Contextual reminders fail to trigger memory reconsolidation in aged rats and aged humans

Bethany J. Jones, Stacey M. Pest, Iliana M. Vargas, Elizabeth L. Glisky, Jean Marc Fellous

Research output: Contribution to journalArticlepeer-review

19 Scopus citations


There is strong evidence that hippocampal memory returns to a labile state upon reactivation, initiating a reconsolidation process that restabilizes it and allows for its updating. Normal aging is associated with deficits in episodic memory processes. However, the effects of aging on memory reconsolidation and its neural substrate remain largely unknown, and an animal model is lacking. In this study we investigated the effects of aging on context-dependent reconsolidation using an episodic set-learning task in humans and an analogous set-learning spatial task in rats. In both tasks, young and older subjects learned a set of objects (humans) or feeder locations (rats; Set 1) in Context A on Day 1. On Day 2, a different set (Set 2) was learned in either Context A (Reminder condition) or Context B (No Reminder condition). On Day 3, subjects were instructed (humans) or cued (rats) to recall Set 1. Young rats and humans in the Reminder condition falsely recalled significantly more items from Set 2 than those in the No Reminder condition, suggesting that the reminder context triggered a reactivation of Set 1 on Day 2 and allowed the integration of Set 2 items into Set 1. In both species, older subjects displayed a different pattern of results than young subjects. In aged rats, there was no difference between conditions in the level of falsely recalled Set 2 items (intrusions). Older humans in the No Reminder condition made significantly more intrusions than those in the Reminder condition. Follow-up control experiments in aged rats suggested that intrusions in older animals reflected general interference, independent of context manipulations. We conclude that contextual reminders are not sufficient to trigger memory updating in aged rats or aged humans, unlike in younger individuals. Future studies using this animal model should further our understanding of the role of the hippocampus in memory maintenance and updating during normal aging.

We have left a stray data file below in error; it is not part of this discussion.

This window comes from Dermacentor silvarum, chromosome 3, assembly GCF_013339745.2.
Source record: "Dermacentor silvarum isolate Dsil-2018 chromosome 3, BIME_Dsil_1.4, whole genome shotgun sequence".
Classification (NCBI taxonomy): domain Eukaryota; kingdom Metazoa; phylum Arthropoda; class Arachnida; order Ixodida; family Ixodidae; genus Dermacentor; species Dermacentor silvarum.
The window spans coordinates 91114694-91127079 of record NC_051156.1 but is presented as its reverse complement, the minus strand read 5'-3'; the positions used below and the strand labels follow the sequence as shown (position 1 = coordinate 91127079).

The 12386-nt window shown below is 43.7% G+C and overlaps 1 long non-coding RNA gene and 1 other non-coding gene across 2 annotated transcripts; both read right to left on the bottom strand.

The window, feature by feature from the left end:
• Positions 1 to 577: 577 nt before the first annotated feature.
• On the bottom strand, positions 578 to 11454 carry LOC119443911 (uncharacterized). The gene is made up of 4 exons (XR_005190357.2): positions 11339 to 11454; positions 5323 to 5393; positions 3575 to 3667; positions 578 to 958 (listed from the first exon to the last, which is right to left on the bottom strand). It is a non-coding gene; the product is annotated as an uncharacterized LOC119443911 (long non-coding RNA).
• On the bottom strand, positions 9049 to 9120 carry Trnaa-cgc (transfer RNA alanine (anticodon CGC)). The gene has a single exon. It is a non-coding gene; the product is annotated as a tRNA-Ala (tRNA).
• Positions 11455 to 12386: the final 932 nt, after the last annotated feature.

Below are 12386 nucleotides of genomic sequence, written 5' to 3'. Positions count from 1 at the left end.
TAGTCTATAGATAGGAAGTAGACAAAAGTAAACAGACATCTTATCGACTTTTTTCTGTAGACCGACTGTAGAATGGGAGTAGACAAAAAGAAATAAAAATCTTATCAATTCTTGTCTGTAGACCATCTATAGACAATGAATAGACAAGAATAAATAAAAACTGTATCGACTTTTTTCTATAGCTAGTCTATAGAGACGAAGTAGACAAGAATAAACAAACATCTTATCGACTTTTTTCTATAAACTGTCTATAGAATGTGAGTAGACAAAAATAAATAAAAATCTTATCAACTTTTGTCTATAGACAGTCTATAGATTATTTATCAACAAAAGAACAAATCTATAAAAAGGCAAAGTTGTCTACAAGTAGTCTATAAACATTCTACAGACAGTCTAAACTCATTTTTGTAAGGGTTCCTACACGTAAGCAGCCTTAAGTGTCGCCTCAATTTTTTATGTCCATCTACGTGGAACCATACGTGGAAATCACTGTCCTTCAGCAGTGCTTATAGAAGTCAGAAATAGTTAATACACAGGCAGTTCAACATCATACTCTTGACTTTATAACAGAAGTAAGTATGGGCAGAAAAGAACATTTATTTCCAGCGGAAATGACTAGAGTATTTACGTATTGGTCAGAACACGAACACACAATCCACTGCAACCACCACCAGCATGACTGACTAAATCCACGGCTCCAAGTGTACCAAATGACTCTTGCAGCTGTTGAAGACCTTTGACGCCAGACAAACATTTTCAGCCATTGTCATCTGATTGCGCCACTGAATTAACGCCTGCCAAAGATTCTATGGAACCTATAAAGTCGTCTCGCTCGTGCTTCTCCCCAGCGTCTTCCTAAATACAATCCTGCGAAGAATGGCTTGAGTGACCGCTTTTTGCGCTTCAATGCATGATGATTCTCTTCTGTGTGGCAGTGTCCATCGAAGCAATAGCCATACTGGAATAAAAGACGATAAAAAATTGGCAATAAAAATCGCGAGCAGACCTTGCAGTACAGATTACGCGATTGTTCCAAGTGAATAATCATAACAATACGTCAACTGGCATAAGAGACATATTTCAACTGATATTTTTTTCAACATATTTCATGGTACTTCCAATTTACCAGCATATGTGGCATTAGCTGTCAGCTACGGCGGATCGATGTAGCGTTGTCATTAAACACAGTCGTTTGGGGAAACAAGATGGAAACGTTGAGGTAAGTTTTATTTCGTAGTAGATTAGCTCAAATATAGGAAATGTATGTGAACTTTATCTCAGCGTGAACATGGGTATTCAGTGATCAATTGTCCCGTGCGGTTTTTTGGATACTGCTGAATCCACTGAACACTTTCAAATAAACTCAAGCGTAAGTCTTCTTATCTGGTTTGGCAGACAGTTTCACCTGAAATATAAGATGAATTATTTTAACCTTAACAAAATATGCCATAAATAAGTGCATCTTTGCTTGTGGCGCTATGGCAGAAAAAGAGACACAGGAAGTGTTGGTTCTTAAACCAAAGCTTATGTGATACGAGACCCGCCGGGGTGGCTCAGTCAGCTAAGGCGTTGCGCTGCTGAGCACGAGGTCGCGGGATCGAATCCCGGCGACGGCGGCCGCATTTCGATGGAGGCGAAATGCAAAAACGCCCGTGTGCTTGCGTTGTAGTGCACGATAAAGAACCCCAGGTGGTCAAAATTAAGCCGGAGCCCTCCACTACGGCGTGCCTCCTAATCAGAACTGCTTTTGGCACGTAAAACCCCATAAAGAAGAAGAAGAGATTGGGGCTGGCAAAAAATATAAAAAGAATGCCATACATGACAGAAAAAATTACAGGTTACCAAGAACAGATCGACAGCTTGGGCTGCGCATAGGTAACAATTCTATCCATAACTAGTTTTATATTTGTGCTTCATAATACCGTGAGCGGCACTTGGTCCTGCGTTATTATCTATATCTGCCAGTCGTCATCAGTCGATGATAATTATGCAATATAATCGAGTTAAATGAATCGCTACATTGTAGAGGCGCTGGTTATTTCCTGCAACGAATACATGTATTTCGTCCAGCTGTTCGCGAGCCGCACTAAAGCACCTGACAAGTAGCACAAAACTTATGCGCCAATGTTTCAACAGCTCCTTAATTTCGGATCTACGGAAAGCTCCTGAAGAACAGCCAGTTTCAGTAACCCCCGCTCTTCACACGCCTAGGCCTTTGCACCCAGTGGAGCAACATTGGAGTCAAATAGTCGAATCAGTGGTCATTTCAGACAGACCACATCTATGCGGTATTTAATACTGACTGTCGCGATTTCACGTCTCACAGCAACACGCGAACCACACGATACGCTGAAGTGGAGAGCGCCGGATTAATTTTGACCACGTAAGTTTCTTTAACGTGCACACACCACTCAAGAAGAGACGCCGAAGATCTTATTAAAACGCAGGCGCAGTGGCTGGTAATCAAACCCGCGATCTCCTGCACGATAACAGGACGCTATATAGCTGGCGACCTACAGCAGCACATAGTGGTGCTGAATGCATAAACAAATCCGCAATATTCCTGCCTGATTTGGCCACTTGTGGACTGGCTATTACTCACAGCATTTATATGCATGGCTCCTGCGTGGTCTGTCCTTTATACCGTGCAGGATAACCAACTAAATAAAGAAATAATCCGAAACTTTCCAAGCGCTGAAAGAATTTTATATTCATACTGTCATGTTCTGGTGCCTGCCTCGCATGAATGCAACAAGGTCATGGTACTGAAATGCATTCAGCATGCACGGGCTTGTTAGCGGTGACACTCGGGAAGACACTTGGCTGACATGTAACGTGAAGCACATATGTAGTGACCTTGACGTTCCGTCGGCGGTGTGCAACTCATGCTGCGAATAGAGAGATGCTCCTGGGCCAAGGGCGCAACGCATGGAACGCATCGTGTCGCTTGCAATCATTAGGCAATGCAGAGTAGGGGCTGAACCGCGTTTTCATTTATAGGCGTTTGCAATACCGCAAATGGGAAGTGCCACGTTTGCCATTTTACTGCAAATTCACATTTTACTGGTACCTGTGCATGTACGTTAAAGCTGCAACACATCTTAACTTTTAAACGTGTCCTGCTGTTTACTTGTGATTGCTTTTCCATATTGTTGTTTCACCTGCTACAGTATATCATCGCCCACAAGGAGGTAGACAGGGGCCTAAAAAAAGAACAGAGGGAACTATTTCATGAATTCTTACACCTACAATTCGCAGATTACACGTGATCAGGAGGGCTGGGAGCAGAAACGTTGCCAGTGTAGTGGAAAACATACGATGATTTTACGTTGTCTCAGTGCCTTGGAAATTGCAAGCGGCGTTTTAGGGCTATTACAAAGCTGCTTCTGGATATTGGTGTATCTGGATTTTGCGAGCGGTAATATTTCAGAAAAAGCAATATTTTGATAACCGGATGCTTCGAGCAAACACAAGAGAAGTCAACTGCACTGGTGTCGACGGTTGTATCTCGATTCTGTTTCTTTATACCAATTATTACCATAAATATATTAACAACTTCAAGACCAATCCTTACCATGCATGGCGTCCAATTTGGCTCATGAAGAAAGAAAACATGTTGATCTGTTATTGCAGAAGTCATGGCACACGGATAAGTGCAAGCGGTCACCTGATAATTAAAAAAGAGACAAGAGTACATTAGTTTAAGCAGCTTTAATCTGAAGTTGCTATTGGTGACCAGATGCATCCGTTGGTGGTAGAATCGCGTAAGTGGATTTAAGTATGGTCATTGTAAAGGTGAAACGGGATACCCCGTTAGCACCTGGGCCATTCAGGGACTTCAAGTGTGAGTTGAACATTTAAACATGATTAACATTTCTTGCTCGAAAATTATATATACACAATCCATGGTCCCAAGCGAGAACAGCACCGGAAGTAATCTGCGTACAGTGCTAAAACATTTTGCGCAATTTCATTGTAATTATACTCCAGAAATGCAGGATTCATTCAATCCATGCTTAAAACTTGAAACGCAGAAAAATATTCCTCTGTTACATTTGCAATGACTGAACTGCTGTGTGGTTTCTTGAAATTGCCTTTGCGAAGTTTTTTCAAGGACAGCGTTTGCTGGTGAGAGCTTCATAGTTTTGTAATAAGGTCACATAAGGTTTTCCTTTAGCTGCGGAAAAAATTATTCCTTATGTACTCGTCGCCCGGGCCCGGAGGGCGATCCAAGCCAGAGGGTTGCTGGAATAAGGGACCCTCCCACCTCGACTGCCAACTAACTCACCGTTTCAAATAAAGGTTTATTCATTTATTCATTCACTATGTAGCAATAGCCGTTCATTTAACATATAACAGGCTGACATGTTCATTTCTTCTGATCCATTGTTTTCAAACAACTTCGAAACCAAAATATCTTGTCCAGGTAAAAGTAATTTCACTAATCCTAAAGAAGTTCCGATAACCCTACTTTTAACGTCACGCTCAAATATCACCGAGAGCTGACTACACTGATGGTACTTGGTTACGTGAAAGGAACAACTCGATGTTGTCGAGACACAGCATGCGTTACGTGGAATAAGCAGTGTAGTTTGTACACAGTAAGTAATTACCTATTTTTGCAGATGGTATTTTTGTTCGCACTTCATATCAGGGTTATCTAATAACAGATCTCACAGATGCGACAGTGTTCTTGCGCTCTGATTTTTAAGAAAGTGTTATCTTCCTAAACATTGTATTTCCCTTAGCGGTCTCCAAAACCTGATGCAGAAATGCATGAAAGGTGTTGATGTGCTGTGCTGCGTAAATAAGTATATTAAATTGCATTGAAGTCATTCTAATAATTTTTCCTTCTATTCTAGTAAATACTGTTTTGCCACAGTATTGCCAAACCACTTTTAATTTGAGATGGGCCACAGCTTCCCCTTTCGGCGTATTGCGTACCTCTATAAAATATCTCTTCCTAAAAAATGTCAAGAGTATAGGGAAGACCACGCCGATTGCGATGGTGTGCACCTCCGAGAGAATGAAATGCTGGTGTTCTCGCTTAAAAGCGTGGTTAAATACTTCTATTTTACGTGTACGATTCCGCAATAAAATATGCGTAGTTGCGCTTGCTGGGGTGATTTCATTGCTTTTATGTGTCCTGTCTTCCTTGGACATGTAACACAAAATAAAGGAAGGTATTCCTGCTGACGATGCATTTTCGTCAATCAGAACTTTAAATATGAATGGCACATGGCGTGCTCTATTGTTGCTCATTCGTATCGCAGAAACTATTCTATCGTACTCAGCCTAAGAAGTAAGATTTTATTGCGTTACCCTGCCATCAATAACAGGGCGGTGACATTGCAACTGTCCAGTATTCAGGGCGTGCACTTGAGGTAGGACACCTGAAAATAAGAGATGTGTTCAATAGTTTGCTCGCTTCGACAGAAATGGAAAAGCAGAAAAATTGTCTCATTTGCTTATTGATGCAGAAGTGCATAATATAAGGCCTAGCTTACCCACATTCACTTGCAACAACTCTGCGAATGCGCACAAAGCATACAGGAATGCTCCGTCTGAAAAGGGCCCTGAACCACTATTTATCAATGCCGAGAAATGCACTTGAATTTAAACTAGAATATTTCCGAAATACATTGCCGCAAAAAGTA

Original languageEnglish (US)
Pages (from-to)7-15
Number of pages9
JournalNeurobiology of Learning and Memory
StatePublished - Apr 1 2015


  • Aging
  • Memory
  • Reconsolidation

ASJC Scopus subject areas

  • Experimental and Cognitive Psychology
  • Cognitive Neuroscience
  • Behavioral Neuroscience


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